Sleep-Disordered Breathing, ADHD Are Linked in Teens

By Jancin, Bruce | Clinical Psychiatry News, October 2005 | Go to article overview

Sleep-Disordered Breathing, ADHD Are Linked in Teens


Jancin, Bruce, Clinical Psychiatry News


DENVER -- Adolescents with symptoms of sleep-disordered breathing had a 2.5-fold increased prevalence of inattention-type attention-deficit hyperactivity disorder in the first large, population-based study to examine this relationship, Eric O. Johnson, Ph.D., reported at the annual meeting of the Associated Professional Sleep Societies.

In contrast, sleep-disordered breathing (SDB) was not linked to hyperactivity-type ADHD in the survey of 1,014 Detroit-area youths aged 13-16 years and their parents, according to Dr. Johnson of the Henry Ford Health System, Detroit.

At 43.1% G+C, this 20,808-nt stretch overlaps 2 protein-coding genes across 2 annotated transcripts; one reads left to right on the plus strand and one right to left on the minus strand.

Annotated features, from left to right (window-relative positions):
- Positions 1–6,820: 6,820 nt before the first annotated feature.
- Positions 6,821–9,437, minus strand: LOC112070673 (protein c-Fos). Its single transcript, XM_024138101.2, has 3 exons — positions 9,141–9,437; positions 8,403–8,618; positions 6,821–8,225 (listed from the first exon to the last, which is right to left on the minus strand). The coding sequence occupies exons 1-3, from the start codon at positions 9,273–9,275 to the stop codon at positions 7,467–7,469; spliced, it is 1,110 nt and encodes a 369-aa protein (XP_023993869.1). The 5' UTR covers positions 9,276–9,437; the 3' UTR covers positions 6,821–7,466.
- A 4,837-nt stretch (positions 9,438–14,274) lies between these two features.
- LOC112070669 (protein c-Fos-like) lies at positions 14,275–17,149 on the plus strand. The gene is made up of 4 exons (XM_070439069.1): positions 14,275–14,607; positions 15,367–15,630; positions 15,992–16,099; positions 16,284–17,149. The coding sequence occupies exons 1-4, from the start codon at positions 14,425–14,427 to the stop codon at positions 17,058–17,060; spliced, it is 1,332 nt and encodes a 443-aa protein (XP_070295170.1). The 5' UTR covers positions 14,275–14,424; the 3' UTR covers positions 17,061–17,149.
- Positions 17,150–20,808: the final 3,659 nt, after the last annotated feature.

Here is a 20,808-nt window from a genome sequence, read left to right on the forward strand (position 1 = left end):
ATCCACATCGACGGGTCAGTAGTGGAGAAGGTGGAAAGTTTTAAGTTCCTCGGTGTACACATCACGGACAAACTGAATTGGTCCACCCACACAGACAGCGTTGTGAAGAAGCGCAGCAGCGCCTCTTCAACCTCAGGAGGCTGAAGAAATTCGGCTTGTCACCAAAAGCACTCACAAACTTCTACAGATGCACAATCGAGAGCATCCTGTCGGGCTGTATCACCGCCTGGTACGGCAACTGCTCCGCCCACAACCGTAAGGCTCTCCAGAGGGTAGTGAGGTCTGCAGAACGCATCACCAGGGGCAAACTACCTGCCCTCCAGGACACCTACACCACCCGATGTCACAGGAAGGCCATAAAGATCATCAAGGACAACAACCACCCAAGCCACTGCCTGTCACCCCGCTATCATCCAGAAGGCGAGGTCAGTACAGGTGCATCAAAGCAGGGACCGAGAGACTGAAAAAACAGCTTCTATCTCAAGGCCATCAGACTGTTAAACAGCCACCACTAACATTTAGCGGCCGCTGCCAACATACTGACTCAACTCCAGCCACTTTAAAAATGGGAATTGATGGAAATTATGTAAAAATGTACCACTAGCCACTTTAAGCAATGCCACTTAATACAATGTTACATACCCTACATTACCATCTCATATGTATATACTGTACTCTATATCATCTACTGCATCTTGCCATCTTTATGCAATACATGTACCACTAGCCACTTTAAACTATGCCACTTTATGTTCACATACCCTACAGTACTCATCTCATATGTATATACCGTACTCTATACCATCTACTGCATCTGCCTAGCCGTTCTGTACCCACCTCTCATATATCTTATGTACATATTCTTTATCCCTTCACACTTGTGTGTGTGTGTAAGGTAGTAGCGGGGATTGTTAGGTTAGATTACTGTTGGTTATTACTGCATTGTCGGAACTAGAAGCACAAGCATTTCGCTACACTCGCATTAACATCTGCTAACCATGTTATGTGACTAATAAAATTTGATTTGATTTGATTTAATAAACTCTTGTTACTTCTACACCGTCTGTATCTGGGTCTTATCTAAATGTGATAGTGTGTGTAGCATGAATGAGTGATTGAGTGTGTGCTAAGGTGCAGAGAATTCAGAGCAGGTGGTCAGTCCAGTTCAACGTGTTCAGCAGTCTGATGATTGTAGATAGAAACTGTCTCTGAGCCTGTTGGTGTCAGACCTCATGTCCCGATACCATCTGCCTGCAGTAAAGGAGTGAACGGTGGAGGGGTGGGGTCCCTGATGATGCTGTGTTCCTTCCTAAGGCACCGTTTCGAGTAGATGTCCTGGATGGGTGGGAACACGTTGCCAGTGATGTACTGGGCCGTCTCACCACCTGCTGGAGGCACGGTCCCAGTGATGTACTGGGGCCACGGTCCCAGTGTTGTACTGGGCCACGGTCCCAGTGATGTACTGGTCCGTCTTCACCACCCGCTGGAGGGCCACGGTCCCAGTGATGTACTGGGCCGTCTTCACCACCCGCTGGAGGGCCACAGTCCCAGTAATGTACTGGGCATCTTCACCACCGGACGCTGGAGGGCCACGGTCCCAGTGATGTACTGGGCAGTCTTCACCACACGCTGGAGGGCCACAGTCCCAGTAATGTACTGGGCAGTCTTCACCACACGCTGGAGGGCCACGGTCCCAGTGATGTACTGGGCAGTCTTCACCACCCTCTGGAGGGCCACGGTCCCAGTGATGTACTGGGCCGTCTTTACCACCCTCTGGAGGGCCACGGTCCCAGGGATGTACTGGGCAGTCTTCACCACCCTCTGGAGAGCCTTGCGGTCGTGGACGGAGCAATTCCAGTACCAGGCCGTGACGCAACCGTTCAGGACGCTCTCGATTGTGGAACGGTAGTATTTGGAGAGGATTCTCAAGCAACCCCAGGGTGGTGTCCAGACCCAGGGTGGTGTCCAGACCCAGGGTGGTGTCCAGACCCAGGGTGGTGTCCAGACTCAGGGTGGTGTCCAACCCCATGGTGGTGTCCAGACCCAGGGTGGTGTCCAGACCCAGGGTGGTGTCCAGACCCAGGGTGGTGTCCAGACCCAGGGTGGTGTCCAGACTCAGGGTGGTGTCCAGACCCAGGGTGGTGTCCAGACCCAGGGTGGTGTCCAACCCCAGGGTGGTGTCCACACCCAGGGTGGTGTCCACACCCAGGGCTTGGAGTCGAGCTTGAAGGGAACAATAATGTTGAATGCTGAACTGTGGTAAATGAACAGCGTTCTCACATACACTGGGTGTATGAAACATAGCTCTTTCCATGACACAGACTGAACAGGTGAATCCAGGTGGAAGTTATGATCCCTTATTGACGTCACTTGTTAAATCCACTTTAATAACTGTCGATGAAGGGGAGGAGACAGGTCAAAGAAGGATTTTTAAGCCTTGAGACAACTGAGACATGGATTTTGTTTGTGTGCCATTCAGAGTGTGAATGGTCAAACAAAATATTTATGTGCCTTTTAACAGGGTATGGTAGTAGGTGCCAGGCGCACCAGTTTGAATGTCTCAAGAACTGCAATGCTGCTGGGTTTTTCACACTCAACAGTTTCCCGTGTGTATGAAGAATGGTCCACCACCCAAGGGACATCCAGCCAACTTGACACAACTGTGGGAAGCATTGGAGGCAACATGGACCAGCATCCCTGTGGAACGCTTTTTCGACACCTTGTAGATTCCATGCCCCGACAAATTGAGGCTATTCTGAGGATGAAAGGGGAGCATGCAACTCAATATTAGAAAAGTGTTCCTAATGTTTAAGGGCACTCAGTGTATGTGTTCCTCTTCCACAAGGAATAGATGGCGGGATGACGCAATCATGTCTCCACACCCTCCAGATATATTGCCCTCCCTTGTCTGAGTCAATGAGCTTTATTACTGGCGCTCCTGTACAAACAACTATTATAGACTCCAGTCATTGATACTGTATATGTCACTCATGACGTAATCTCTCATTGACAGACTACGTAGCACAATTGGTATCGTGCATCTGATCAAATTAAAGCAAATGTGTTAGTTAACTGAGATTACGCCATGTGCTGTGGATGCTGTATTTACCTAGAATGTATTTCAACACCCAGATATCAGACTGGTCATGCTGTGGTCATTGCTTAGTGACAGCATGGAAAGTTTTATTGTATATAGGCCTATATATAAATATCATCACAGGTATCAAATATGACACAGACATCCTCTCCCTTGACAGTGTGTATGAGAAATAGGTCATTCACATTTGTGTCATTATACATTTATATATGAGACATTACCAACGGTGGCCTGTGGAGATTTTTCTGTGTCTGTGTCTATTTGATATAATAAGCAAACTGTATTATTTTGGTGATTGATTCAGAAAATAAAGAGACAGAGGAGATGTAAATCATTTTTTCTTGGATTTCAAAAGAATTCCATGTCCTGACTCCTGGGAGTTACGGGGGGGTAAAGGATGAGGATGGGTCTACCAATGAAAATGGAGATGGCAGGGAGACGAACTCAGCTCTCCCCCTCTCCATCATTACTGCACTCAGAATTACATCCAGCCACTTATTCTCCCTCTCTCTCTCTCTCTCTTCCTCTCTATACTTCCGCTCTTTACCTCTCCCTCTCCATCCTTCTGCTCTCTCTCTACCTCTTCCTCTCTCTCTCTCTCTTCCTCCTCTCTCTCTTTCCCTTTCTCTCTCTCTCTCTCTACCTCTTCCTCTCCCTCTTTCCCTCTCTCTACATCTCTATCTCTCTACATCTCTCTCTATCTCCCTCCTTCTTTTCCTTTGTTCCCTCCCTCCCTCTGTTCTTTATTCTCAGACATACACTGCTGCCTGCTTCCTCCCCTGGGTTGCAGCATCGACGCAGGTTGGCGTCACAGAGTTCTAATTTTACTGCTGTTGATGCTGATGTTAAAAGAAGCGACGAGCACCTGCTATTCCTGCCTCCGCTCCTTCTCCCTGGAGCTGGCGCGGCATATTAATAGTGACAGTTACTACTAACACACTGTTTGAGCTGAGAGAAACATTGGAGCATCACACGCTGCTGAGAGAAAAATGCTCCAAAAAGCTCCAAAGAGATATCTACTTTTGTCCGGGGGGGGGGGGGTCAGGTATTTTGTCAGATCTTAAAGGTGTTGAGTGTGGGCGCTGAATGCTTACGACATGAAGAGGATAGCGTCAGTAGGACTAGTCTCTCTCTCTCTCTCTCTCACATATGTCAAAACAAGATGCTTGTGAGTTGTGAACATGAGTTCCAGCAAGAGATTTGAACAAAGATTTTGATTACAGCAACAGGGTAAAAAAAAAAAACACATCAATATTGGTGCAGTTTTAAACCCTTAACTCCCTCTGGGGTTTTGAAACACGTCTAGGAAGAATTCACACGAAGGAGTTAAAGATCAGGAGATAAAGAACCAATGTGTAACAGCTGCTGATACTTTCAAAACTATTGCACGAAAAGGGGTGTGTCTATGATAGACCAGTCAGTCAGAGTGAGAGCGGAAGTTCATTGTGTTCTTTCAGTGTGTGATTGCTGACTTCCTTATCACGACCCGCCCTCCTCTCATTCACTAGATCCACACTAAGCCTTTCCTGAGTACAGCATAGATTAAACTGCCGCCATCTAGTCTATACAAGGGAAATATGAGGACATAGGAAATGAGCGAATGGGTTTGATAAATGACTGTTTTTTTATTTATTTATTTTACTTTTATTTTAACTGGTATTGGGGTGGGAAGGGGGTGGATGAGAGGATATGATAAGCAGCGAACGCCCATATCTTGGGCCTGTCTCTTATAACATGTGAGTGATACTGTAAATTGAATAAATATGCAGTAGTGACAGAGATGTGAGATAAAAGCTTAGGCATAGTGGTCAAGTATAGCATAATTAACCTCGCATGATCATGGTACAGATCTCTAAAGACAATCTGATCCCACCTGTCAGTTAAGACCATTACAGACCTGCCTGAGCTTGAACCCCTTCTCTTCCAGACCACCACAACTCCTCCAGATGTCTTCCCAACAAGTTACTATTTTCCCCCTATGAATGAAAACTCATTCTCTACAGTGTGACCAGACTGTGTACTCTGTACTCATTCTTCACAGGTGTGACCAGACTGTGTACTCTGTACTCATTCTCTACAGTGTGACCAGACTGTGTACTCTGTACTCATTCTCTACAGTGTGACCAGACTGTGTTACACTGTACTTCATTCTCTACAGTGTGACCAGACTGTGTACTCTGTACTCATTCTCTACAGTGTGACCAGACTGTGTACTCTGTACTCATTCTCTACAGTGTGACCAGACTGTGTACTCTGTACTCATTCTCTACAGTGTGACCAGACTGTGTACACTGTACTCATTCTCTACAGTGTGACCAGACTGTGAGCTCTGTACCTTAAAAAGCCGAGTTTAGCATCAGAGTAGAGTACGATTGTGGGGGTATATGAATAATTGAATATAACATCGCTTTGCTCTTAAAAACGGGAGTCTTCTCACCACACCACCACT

The observed association between SDB and inattention-type ADHD was independent of potential confounders including race, body mass index, the presence of conduct or oppositional defiant disorder, and asthma.

Participants were randomly selected from a large Detroit-area HMO. Computer-assisted structured interviews conducted separately with the teenager and one parent showed good concordance with regard to the presence of SDB.

Roughly 6% of the adolescents experienced the classic symptoms of loud snoring, periods of stopped breathing, and/or choking or gasping sounds during sleep at least once a week. The prevalence of SDB symptoms was twice as high among African American teenagers as among whites.

By the adolescents' own reports, 4. …

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Sleep-Disordered Breathing, ADHD Are Linked in Teens
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